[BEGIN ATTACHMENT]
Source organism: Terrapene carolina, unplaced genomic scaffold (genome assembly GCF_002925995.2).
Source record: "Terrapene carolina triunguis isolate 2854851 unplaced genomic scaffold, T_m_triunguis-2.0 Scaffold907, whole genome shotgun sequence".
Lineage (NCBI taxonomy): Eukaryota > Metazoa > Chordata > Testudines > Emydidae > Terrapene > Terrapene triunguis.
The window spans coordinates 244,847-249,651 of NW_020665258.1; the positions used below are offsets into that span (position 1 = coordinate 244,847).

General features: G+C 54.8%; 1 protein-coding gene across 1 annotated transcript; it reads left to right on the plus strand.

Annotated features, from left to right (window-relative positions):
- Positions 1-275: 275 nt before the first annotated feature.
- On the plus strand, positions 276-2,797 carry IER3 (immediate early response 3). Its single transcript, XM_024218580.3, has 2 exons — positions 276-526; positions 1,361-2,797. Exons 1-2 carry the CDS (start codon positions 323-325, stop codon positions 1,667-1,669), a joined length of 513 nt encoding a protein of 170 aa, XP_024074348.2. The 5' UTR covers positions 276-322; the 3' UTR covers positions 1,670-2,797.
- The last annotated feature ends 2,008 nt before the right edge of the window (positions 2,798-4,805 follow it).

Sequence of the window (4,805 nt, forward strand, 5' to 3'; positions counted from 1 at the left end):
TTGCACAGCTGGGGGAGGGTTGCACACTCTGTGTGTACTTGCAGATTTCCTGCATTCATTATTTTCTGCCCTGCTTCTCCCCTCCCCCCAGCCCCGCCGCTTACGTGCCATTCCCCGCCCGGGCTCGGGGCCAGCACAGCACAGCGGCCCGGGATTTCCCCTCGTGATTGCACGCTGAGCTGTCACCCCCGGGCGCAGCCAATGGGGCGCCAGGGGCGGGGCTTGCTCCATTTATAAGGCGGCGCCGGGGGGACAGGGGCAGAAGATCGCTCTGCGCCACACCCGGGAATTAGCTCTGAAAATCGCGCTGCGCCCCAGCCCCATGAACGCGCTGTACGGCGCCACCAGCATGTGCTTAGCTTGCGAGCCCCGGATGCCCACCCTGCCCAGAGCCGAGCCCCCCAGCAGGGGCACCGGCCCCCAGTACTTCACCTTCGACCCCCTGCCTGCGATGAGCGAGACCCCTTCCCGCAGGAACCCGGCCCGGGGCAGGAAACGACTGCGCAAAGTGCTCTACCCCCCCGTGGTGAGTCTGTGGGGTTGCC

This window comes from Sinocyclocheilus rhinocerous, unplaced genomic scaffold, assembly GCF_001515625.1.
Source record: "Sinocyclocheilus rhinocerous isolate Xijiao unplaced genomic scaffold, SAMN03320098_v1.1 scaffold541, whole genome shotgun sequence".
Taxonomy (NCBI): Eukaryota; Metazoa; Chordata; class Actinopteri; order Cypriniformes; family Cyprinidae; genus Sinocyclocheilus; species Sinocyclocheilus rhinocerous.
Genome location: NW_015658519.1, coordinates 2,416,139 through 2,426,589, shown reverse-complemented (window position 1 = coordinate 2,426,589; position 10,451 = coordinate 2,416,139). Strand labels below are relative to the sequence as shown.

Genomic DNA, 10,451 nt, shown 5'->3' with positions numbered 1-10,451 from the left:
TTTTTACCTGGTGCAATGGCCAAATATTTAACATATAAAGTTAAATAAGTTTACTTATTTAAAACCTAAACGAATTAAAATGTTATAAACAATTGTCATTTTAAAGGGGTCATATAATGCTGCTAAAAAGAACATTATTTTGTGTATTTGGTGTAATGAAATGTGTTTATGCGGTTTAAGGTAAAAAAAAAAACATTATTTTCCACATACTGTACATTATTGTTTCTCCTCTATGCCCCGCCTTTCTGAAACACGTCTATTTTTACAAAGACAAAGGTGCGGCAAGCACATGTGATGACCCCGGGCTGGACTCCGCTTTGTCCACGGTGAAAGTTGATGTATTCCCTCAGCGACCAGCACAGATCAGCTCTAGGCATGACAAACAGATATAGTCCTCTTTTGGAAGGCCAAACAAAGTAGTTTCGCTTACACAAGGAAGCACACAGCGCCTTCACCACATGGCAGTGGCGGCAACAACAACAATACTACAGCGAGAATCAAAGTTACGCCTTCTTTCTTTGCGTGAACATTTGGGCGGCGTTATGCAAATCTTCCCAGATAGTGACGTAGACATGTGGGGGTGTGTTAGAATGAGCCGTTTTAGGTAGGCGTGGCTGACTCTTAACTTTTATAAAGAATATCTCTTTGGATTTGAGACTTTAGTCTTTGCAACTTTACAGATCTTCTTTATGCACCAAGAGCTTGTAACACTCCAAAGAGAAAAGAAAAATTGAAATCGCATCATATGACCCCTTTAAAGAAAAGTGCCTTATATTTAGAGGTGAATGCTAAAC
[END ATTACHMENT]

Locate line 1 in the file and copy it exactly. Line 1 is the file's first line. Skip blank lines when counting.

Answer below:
Source organism: Terrapene carolina, unplaced genomic scaffold (genome assembly GCF_002925995.2).